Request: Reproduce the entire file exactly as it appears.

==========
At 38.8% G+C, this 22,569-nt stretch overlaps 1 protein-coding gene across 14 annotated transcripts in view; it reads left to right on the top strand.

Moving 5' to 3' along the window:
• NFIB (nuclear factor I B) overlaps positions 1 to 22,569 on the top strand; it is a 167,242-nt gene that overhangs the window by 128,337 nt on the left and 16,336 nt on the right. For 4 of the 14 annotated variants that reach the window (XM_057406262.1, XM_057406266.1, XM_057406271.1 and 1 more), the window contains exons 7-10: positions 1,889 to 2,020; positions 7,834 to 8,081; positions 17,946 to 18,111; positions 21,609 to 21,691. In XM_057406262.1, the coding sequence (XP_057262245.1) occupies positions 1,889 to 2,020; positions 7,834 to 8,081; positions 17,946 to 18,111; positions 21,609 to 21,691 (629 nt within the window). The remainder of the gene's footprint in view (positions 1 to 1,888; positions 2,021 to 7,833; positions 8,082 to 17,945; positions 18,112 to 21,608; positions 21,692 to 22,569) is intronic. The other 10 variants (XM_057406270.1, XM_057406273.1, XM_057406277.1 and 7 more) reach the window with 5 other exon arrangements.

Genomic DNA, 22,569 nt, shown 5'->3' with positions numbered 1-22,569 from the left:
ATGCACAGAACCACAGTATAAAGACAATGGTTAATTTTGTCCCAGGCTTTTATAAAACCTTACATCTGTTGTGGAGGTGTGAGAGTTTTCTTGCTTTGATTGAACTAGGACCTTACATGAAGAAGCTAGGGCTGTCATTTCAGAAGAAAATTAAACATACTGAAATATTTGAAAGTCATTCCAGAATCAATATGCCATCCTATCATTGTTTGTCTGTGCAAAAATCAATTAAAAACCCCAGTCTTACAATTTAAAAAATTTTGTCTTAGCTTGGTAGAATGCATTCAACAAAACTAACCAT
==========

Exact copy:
At 38.8% G+C, this 22,569-nt stretch overlaps 1 protein-coding gene across 14 annotated transcripts in view; it reads left to right on the top strand.

Moving 5' to 3' along the window:
• NFIB (nuclear factor I B) overlaps positions 1 to 22,569 on the top strand; it is a 167,242-nt gene that overhangs the window by 128,337 nt on the left and 16,336 nt on the right. For 4 of the 14 annotated variants that reach the window (XM_057406262.1, XM_057406266.1, XM_057406271.1 and 1 more), the window contains exons 7-10: positions 1,889 to 2,020; positions 7,834 to 8,081; positions 17,946 to 18,111; positions 21,609 to 21,691. In XM_057406262.1, the coding sequence (XP_057262245.1) occupies positions 1,889 to 2,020; positions 7,834 to 8,081; positions 17,946 to 18,111; positions 21,609 to 21,691 (629 nt within the window). The remainder of the gene's footprint in view (positions 1 to 1,888; positions 2,021 to 7,833; positions 8,082 to 17,945; positions 18,112 to 21,608; positions 21,692 to 22,569) is intronic. The other 10 variants (XM_057406270.1, XM_057406273.1, XM_057406277.1 and 7 more) reach the window with 5 other exon arrangements.

Genomic DNA, 22,569 nt, shown 5'->3' with positions numbered 1-22,569 from the left:
ATGCACAGAACCACAGTATAAAGACAATGGTTAATTTTGTCCCAGGCTTTTATAAAACCTTACATCTGTTGTGGAGGTGTGAGAGTTTTCTTGCTTTGATTGAACTAGGACCTTACATGAAGAAGCTAGGGCTGTCATTTCAGAAGAAAATTAAACATACTGAAATATTTGAAAGTCATTCCAGAATCAATATGCCATCCTATCATTGTTTGTCTGTGCAAAAATCAATTAAAAACCCCAGTCTTACAATTTAAAAAATTTTGTCTTAGCTTGGTAGAATGCATTCAACAAAACTAACCAT